|US4992388 *||10 Dec 1989||12 Feb 1991||Motorola, Inc.||Short channel IGFET process|
|US5075242 *||14 Dec 1989||24 Dec 1991||Kabushiki Kaisha Toshiba||Method of manufacturing CMOS semiconductor device having decreased diffusion layer capacitance|
|US5108937 *||1 Feb 1991||28 Apr 1992||Taiwan Semiconductor Manufacturing Company||Method of making a recessed gate MOSFET device structure|
|US5338968 *||4 Sep 1992||16 Aug 1994||Sgs-Thomson||Method of forming isolated regions of oxide|
|US5342796 *||27 May 1992||30 Aug 1994||Sharp Kabushiki Kaisha||Method for controlling gate size for semiconduction process|
|US5448094 *||23 Aug 1994||5 Sep 1995||United Microelectronics Corp.||Concave channel MOS transistor and method of fabricating the same|
|US5480823 *||19 Jan 1995||2 Jan 1996||United Microelectronics Corporation||Method of making high density ROM, without using a code implant|
|US5583064 *||23 Jan 1995||10 Dec 1996||Goldstar Electron Co. Ltd.||Semiconductor device and process for formation thereof|
|EP0321347A1 *||15 Dec 1988||21 Jun 1989||Commissariat A L'energie Atomique||Method of manufacturing a MIS transistor with raised dielectric interface of the gate and substrate at its extremities|
|JPH0298939A *||Title not available|
|JPH0594998A *||Title not available|
|JPH05259446A *||Title not available|
|1||*||Wolf et al Silicon Processing for the VLSI Era vol. 1: Process Technology, Copyright 1986, pp. 211 213, 220 227.|
|2||Wolf et al Silicon Processing for the VLSI Era vol. 1: Process Technology, Copyright 1986, pp. 211-213, 220-227.|
|Citing Patent||Filing date||Publication date||Applicant||Title|
|US6037229 *||24 Jun 1998||14 Mar 2000||United Microelectronics Corp.||High-voltage device substrate structure and method of fabrication|
|US6153454 *||9 Jul 1997||28 Nov 2000||Advanced Micro Devices, Inc.||Convex device with selectively doped channel|
|US6225173 *||6 Nov 1998||1 May 2001||Advanced Micro Devices, Inc.||Recessed channel structure for manufacturing shallow source/drain extensions|
|US6303441 *||7 May 1999||16 Oct 2001||Hyundai Electronics Industries Co., Ltd.||Semiconductor device and method for fabricating the same|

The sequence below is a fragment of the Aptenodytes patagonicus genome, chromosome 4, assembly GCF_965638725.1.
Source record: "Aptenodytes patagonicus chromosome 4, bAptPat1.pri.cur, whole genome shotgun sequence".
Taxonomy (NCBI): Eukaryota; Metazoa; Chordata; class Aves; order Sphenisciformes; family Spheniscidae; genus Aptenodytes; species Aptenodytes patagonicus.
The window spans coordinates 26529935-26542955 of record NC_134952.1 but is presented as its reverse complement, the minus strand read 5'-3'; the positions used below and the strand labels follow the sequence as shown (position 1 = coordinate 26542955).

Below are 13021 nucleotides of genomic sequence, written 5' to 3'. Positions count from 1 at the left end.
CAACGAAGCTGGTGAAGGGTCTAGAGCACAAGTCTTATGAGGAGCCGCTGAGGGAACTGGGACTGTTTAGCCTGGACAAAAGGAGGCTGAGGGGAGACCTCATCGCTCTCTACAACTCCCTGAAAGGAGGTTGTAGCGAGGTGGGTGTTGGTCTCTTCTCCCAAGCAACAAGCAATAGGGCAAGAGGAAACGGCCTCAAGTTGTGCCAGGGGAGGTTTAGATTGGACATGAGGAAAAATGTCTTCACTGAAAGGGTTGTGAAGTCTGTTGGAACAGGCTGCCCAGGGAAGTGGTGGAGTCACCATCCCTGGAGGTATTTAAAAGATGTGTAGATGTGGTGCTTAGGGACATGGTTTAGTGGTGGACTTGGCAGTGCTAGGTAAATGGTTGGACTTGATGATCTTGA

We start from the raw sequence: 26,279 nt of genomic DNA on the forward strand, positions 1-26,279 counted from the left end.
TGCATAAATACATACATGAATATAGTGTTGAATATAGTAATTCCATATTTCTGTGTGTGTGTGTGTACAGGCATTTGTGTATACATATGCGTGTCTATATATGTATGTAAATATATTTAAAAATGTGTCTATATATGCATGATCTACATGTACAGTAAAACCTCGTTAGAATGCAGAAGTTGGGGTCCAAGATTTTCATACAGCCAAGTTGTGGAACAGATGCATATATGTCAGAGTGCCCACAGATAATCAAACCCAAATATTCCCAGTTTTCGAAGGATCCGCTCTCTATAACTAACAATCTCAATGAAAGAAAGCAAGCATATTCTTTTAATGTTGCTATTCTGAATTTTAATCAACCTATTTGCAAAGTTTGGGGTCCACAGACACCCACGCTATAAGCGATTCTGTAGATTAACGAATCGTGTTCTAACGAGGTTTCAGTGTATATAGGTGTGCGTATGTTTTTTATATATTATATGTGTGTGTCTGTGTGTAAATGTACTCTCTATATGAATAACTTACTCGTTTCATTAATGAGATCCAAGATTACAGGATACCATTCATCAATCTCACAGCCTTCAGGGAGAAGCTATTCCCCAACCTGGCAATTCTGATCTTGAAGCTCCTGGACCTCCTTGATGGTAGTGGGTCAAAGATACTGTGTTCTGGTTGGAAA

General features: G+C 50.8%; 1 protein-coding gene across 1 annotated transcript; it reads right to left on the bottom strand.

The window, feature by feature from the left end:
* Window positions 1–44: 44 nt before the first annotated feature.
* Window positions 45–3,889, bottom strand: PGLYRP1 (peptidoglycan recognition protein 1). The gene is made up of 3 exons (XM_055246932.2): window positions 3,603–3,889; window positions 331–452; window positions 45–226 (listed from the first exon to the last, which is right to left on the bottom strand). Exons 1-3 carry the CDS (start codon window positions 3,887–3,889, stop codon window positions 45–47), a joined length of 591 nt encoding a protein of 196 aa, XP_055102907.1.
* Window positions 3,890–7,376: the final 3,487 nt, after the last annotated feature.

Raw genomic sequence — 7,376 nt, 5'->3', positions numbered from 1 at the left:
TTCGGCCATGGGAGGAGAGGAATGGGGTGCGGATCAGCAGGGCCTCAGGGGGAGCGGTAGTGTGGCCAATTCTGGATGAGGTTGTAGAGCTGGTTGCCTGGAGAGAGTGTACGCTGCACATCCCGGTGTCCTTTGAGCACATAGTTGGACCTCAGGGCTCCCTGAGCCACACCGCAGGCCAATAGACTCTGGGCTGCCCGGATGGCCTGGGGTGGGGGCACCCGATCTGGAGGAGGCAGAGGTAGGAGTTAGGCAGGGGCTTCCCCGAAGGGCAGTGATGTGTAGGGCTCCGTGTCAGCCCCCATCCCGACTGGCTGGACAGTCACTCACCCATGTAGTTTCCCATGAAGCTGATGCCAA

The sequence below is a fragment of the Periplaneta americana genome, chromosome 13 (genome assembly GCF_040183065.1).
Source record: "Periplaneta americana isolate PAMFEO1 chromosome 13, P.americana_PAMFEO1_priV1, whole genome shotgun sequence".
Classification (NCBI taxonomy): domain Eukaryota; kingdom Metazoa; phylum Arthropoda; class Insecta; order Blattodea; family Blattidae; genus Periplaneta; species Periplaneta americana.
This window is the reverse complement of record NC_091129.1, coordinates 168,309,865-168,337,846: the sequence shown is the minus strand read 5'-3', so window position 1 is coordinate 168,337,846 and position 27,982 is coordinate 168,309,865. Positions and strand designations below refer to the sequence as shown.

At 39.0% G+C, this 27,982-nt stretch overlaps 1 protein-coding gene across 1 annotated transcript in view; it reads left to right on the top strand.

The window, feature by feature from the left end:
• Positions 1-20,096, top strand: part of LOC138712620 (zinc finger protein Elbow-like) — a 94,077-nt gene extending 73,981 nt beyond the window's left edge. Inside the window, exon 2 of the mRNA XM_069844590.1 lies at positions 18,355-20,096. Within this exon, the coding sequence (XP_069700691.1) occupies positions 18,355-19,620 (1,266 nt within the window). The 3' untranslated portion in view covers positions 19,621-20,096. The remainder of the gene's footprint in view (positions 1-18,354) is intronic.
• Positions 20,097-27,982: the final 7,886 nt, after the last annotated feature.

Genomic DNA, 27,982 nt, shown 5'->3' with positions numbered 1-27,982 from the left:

|US6333244||26 Jan 2000||25 Dec 2001||Advanced Micro Devices, Inc.||CMOS fabrication process with differential rapid thermal anneal scheme|
|US6361874||20 Jun 2000||26 Mar 2002||Advanced Micro Devices, Inc.||Dual amorphization process optimized to reduce gate line over-melt|
|US6368947||20 Jun 2000||9 Apr 2002||Advanced Micro Devices, Inc.||Process utilizing a cap layer optimized to reduce gate line over-melt|
|US6391720||27 Sep 2000||21 May 2002||Chartered Semiconductor Manufacturing Ltd.||Process flow for a performance enhanced MOSFET with self-aligned, recessed channel|
|US6420218||24 Apr 2000||16 Jul 2002||Advanced Micro Devices, Inc.||Ultra-thin-body SOI MOS transistors having recessed source and drain regions|
|US6465842 *||24 Jun 1999||15 Oct 2002||Kabushiki Kaisha Toshiba||MIS semiconductor device and method of fabricating the same|
|US6521502||7 Aug 2000||18 Feb 2003||Advanced Micro Devices, Inc.||Solid phase epitaxy activation process for source/drain junction extensions and halo regions|
|US6566212||17 Jan 2001||20 May 2003||Advanced Micro Devices, Inc.||Method of fabricating an integrated circuit with ultra-shallow source/drain extensions|
|US6573576||4 Sep 2001||3 Jun 2003||Hyundai Electronics Industries Co., Ltd.||Semiconductor device and method for fabricating the same|
|US6579765||7 Sep 2000||17 Jun 2003||Zarlink Semiconductor Limited||Metal oxide semiconductor field effect transistors|
|US6630386||18 Jul 2000||7 Oct 2003||Advanced Micro Devices, Inc||CMOS manufacturing process with self-amorphized source/drain junctions and extensions|
|US6660598||26 Feb 2002||9 Dec 2003||International Business Machines Corporation||Method of forming a fully-depleted SOI ( silicon-on-insulator) MOSFET having a thinned channel region|
|US6764890 *||29 Jan 2003||20 Jul 2004||Cypress Semiconductor Corporation||Method of adjusting the threshold voltage of a mosfet|
|US6812104||9 Sep 2002||2 Nov 2004||Kabushiki Kaisha Toshiba||MIS semiconductor device and method of fabricating the same|
|US6841831||13 Jun 2003||11 Jan 2005||International Business Machines Corporation||Fully-depleted SOI MOSFETs with low source and drain resistance and minimal overlap capacitance using a recessed channel damascene gate process|